When Matt and Candice were in town, Matt, Patrick, and I decided to play laser tag while Candice went to visit some old friends. Ali, who originally consented to play minature golf, grudgingly ceded to the change in plans. And I stress "grudgingly."
Once at Laser Quest, we chose our codenames. I donned the moniker of "Puuplaar"--misspelled "Puupler" by the pimply teen worker.Matt was "Blanche." Patrick became Lee Hainless AKA "LeeHainous." And Ali was the formidable "Fannie Mae."
Soon we began a solo match against 23 other people--most under the age of 10, but, a few dads, other college-aged kids, and some teenagers too--and entered the maze.
As I split from the group, "Eye of the Tiger" pounding in my head, I divided the ranks of the kids running around in packs. I hiked to the top of the level and sniped the snipers. I hid; I ducked; I strategized. I ran into Ali once or twice, and she was laughing. Needless-to-say time flew by quickly and the match was over. It was time to tally the scores.
All 27 of us gathered around the pedestal of truth as the pimply teen announced the winners of the game starting from 3rd place. "Puupler?" I walked up to the pedestal and took my score card from his hand. "Tazor." A middle-aged man waddled up to retrieve his scores. And in first place... "Fanny Mae." All of the 10-year olds, the slimy teenagers, and the parents who played the match searched the ranks for a glimpse of this hardened player. As Ali walked to the pedestal, a noticeable gasp sounded from Brad, the 10-year-old whose birthday party it was, and I shouted, "That's my wife!"
As we walked to the car, Patrick made the comment that he didn't even make it to the top 10 and was trying his hardest. Ali simply smiled and said, "I hated laser tag in high school, but it seems that the technology has really improved."
MISSING: Casio Digital Wristwatch COLOR: Silver Chrome, with silver metallic chain mesh snap band. FEATURES: Stopwatch, alarm, Indiglo, two separate time zones-telling feature, 30 different phone number storage.
If found please search through the phone number section of the watch and call the number listed under "me."
An oyasumikaiin* in Japan gave this watch to me with the double-time zone telling feature in mind.
"See," she said, as my companion and I sat with her at an open-air restaraunt, "Now you can see what time it is at home."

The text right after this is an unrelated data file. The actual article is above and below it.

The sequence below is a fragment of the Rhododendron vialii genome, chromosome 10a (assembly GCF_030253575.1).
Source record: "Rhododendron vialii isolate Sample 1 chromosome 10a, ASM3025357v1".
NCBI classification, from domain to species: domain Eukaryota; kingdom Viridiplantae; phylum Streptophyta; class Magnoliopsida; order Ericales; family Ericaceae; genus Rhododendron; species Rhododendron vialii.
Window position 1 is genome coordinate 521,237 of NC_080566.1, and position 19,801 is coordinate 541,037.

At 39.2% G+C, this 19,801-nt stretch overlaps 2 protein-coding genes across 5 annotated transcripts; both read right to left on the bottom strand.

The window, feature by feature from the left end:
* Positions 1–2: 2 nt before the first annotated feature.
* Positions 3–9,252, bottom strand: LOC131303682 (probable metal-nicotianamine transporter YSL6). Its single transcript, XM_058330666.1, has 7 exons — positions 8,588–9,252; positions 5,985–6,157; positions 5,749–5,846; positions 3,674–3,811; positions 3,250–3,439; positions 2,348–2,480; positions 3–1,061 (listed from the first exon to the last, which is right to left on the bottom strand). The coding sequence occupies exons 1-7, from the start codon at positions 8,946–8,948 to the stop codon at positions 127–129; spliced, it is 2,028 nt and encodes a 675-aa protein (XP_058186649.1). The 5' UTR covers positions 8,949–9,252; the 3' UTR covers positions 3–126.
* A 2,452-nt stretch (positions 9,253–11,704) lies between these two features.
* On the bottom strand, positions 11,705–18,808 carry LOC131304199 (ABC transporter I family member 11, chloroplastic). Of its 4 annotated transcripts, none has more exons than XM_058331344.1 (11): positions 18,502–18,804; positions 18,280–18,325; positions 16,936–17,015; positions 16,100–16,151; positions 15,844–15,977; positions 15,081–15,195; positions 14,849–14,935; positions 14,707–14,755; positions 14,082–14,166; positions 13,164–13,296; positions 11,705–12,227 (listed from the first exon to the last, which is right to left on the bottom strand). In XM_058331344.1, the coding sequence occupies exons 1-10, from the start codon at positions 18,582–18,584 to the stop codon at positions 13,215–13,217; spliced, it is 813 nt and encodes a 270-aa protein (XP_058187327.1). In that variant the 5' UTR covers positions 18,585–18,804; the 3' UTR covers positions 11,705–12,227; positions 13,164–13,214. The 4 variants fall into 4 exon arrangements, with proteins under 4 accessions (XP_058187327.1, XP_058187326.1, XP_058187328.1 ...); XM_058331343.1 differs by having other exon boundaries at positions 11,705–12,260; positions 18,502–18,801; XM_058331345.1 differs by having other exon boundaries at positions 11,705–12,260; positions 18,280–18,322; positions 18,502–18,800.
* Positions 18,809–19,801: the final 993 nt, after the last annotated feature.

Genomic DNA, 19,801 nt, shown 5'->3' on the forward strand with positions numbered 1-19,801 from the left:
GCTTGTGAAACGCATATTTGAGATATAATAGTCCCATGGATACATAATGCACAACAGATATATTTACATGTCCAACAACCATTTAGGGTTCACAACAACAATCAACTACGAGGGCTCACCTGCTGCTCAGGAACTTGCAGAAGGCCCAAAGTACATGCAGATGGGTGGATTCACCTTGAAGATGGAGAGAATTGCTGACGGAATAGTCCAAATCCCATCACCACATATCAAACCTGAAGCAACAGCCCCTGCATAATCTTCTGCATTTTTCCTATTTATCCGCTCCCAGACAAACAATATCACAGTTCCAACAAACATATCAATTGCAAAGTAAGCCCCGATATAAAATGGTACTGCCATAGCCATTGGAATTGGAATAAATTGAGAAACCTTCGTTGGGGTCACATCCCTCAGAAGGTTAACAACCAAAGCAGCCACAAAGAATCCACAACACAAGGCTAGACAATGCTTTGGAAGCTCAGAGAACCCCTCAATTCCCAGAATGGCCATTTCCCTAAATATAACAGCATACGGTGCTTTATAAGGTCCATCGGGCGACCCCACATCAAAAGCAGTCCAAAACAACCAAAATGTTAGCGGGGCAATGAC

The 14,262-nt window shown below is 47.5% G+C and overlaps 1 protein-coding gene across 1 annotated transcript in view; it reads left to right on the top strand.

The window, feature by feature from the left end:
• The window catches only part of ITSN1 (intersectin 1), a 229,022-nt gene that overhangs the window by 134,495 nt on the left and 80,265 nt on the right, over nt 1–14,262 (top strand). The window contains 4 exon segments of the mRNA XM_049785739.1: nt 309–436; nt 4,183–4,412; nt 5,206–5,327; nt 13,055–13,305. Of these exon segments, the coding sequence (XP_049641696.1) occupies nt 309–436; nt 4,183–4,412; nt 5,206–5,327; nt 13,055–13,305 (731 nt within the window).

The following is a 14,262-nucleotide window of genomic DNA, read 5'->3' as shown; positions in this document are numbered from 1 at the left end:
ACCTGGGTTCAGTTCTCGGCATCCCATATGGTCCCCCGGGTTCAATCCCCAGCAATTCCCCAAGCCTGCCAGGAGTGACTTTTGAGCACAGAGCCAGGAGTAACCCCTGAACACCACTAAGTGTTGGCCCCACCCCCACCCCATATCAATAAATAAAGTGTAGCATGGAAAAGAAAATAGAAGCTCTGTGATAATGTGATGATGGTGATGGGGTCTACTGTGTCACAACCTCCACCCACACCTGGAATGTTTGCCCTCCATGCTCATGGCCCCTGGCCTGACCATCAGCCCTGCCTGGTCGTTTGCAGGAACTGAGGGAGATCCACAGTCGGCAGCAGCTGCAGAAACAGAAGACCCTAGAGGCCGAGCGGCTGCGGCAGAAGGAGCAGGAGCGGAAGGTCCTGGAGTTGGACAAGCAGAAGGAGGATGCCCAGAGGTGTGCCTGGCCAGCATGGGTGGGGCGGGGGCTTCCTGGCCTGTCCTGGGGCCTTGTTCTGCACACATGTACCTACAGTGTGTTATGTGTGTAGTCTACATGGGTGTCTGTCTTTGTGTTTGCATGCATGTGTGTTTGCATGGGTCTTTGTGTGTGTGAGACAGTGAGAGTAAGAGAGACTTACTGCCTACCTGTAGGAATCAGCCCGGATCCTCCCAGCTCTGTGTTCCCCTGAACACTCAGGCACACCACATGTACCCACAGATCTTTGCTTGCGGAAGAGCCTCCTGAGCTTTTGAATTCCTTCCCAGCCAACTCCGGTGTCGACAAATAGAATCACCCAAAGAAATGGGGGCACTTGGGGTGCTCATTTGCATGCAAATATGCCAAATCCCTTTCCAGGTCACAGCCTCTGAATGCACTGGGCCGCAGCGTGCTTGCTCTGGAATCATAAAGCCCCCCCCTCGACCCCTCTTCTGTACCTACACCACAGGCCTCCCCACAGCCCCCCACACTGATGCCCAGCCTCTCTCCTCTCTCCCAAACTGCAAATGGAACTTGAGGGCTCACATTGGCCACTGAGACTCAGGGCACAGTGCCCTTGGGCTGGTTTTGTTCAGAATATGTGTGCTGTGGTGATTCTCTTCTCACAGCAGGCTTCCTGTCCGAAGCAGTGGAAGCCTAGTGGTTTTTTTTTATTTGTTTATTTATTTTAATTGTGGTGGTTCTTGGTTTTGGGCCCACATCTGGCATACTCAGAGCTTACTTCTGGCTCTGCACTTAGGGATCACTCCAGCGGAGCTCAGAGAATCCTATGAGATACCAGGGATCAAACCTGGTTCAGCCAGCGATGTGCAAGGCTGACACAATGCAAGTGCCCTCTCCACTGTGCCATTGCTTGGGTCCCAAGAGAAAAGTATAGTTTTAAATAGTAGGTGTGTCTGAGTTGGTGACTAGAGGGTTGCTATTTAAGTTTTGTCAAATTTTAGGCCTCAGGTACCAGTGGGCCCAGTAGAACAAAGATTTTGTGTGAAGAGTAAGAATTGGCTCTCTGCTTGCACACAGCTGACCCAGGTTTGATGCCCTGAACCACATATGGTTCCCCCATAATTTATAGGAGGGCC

I don't know if she was trying to make me homesick or trying to dissuade us from "the path"--she also gave us some Coffee-flavored swiss rolls--but, the gift was appreciated!
Anyway, that watch lasted me practically 7 years and I can basically tie it in to all the milestones in my life from 1999 to present. I watched the date on its face change from 1999 to 2000 from the roof of my apartment in Japan. I got the battery changed at the BYU bookstore in 2003. I wasn't wearing it when I got married--that was my other watch--but, I would've, if it hadn't started to look so beat up.
Anyway, if anybody has any info as to the whereabouts of this dear old friend...please...
In eighth grade, my buddy transferred a legitimately helpful program over to my TI-82 calculator with a little cable he had.
You entered your birthday into this program and then, through bonafide trigonometry-based equations, it converted that data into sine waves representing your spirituality, intelligence, and quality of emotion over a month's time period.
Man, what a useful tool! How helpful it was to plug in my birthdate and see when I would be at the top of my academic game. And when I failed lousily in the empathy department, I would just point to the trough of my sine wave and sorta shrug my shoulders as if to say, "Sorry, just have to wait a week or two."
But the waves never seemed to peak at the same time, you know? When my spirituality would be up, my emotional quality would be in the middle, and my intelligence area would be bottoming out--maybe to appease some sort of cosmic balance or something...(if you believe in that smack.) Anyway, today is marathon quiz/test day and I can't help but feel all of my waves are hanging out in the deep end. Apparently there's no karmic bar on that.
So, curse you, TI-82. And you too, technology. And you three, crackpot sine wave intelligence theory. and...aw.
"You got a rifle. Why do you need a peashooter? When you already got a rifle, why do you need a peashooter?" "Kennedy...Kennedy...Kennedy...Kennedy...Kennedy is gonna be the next president of the United States...Kennedy..." -Lunatic at University Stadium Trax station.
Did I mention that I love riding on public transportation? Yesterday I met an old lady at the 55 S and State St. bus stop who was trying to convince me that Modern-day Mormons were ensnared by witchcraft and that the second-coming would happen at Zion Nat'l Park in Southern Utah...or that it had already happened there. Needless-to-say, I was confused.
All I asked her was if she wanted me to tell her when the #11 had arrived.
A few weeks ago, I was scouring the Internet Movie Database for my old BYU film friends. Ever since Jared Hess and Jon Heder hit the big time with their little over-quoted, over-loved movie, I was curious to see where all the others were. And then I happened upon this.
If you didn't get my autograph while I was living in Provo, I'm afraid it's too late...